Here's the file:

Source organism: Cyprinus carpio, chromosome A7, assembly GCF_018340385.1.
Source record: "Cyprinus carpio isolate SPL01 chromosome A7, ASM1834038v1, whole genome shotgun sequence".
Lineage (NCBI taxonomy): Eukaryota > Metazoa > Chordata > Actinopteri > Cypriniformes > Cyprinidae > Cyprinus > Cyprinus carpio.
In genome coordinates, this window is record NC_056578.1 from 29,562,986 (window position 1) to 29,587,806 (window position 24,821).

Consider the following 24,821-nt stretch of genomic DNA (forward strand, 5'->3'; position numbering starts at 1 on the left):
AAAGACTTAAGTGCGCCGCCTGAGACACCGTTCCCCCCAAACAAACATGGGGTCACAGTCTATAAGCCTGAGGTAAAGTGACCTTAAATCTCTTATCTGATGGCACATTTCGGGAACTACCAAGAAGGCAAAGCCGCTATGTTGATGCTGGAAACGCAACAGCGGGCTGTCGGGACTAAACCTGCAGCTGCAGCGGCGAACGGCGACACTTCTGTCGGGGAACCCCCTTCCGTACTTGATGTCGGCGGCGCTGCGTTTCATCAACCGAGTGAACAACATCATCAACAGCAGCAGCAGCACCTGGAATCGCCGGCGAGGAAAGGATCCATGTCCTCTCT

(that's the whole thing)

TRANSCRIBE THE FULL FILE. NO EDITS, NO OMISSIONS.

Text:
Source organism: Cyprinus carpio, chromosome A7, assembly GCF_018340385.1.
Source record: "Cyprinus carpio isolate SPL01 chromosome A7, ASM1834038v1, whole genome shotgun sequence".
Lineage (NCBI taxonomy): Eukaryota > Metazoa > Chordata > Actinopteri > Cypriniformes > Cyprinidae > Cyprinus > Cyprinus carpio.
In genome coordinates, this window is record NC_056578.1 from 29,562,986 (window position 1) to 29,587,806 (window position 24,821).

Consider the following 24,821-nt stretch of genomic DNA (forward strand, 5'->3'; position numbering starts at 1 on the left):
AAAGACTTAAGTGCGCCGCCTGAGACACCGTTCCCCCCAAACAAACATGGGGTCACAGTCTATAAGCCTGAGGTAAAGTGACCTTAAATCTCTTATCTGATGGCACATTTCGGGAACTACCAAGAAGGCAAAGCCGCTATGTTGATGCTGGAAACGCAACAGCGGGCTGTCGGGACTAAACCTGCAGCTGCAGCGGCGAACGGCGACACTTCTGTCGGGGAACCCCCTTCCGTACTTGATGTCGGCGGCGCTGCGTTTCATCAACCGAGTGAACAACATCATCAACAGCAGCAGCAGCACCTGGAATCGCCGGCGAGGAAAGGATCCATGTCCTCTCT